WEST NILE VIRUS

Avoid Mosquito Bites to Avoid Infection:

 

When dealing with West Nile virus, prevention is your best bet.  Fighting mosquito bites reduces your risk of getting this disease, along with others that mosquitoes can carry.  Take the commonsense steps below to reduce your risk:

 

·      Avoid bites and illness

¨    Apply Insect Repellent Containing DEET to exposed skin when you go outdoors.  Even a short time being outdoors can be long enough to get a mosquito bite. 

¨    When possible, wear long-sleeves, long pants and socks when outdoors.  Mosquitoes may bite through thin clothing, so spray clothes with repellent for extra protection.

¨    Be aware of peak mosquito hours.  The hours from dusk to dawn are peak mosquito biting times for many species of mosquitoes.  Take extra care to use repellent and protective clothing during evening and early morning hours—or consider avoiding outdoor activities during these times.

 

·      Clean out the mosquitoes from the places where you work and play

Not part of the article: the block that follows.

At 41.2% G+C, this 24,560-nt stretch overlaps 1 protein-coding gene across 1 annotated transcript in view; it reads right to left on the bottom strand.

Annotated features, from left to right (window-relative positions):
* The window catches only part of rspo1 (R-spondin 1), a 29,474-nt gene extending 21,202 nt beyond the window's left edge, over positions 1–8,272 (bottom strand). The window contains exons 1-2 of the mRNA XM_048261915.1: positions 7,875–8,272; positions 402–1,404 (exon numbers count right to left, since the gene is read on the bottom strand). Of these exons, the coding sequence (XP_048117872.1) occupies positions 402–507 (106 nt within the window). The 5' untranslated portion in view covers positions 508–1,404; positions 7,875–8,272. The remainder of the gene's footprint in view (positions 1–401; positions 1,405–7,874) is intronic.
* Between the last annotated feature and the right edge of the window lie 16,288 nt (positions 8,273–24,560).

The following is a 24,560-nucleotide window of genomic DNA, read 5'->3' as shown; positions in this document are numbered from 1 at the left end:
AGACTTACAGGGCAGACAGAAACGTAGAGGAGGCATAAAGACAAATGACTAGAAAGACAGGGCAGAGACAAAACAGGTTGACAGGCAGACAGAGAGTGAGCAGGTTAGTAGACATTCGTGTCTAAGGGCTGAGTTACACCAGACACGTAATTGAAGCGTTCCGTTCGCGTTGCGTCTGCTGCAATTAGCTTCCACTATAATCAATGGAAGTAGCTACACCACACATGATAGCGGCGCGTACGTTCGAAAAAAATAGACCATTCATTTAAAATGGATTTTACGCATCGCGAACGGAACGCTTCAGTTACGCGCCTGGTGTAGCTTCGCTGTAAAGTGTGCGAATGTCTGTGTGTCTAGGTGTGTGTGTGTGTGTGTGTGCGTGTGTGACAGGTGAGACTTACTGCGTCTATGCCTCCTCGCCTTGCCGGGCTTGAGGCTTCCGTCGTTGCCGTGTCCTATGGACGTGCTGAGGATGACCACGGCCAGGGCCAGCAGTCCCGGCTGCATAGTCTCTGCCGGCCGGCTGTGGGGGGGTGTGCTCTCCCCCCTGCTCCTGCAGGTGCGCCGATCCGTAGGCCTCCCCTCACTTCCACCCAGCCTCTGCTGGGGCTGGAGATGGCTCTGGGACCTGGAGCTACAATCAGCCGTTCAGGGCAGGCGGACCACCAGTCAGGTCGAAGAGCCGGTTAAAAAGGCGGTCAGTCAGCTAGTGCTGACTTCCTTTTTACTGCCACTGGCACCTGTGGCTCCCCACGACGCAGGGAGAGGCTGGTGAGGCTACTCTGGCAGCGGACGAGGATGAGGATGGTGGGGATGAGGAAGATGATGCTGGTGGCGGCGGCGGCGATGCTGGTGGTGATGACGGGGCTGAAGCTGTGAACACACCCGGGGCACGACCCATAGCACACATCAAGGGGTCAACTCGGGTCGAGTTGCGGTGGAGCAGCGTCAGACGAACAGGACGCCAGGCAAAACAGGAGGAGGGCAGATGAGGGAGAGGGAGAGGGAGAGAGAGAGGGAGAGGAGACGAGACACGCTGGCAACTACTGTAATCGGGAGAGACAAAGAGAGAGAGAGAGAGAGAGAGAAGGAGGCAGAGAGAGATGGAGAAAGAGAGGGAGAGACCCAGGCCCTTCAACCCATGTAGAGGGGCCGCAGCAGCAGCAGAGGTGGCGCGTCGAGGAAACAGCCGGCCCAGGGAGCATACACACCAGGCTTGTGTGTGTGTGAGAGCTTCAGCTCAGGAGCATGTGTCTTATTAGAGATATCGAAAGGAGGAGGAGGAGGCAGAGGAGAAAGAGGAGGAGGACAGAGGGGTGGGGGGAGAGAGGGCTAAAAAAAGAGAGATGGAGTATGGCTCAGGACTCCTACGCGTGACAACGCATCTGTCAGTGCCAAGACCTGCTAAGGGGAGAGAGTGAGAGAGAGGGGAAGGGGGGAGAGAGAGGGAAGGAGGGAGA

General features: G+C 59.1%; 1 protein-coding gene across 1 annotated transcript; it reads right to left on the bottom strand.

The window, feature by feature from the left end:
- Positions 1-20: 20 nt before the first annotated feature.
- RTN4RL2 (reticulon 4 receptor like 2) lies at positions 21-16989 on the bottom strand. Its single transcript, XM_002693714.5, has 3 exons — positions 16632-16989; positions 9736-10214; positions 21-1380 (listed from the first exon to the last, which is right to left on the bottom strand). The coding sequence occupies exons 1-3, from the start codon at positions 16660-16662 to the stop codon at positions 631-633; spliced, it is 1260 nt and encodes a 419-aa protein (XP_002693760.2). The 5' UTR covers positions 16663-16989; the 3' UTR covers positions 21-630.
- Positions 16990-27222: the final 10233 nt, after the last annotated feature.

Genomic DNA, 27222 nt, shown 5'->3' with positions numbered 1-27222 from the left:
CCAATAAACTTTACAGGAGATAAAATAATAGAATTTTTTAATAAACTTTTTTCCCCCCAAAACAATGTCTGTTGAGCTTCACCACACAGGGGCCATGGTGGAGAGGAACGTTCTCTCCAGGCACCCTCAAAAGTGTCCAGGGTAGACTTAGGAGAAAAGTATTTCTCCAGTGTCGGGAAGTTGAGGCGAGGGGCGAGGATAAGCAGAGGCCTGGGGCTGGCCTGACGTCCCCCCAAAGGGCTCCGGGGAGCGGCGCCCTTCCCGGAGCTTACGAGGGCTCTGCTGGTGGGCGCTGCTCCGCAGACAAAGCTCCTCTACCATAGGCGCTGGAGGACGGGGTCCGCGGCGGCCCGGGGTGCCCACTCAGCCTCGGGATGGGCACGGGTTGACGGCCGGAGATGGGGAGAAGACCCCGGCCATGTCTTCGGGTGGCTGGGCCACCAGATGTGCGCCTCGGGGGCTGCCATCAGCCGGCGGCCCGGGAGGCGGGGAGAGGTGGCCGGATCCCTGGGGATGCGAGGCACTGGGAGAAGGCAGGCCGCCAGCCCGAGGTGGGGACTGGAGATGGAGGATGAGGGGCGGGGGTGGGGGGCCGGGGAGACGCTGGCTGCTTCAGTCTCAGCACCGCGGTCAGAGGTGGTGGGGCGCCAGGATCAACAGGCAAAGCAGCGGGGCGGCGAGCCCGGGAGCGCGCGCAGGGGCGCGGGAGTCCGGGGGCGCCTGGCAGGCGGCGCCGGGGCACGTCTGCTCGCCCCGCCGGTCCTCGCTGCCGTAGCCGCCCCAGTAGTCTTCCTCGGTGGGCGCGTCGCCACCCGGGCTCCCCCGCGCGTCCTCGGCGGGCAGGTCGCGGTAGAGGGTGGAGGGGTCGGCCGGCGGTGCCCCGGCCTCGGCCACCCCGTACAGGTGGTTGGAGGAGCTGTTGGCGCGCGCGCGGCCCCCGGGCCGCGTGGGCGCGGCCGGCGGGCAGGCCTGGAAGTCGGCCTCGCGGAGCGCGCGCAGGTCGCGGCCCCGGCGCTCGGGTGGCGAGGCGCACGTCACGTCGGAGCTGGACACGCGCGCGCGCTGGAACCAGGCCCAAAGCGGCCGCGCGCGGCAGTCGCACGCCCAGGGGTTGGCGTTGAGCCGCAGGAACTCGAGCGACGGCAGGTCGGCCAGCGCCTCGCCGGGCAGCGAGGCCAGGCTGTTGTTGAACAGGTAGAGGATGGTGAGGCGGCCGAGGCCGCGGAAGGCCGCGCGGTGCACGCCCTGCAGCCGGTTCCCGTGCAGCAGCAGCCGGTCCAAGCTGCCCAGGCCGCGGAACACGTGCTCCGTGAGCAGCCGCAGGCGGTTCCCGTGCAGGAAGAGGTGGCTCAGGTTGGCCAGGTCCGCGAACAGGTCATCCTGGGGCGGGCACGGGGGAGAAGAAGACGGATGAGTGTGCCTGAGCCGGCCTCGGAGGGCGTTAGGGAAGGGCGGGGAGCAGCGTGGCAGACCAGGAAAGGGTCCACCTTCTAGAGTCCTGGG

¨    Drain standing water where mosquitoes lay their eggs.  Limit the number of places around your home for mosquitoes to breed by getting rid of items that hold water.

¨    Install or repair screens so mosquitoes cannot get indoors.  Keep them outside by having well-fitting screens on both windows and doors. 

 

·      Help your community control the disease

¨    Report dead birds (crows and blue jays only) to local authorities.  Dead birds may be a sign that West Nile virus is circulating between birds and the mosquitoes in an area.

 

Something to remember:  The chance that any one person is going to become ill from a single mosquito bite remains low.  The risk of severe illness and death is highest for people over 50 years old, although people of all ages can become ill.

 

For more information, visit www.cdc.gov/westnile

 

 

 

 

 

References:  http://www.cdc.gov/ncidod/dvbid/westnile/prevention_info.htm    

                   05/16/05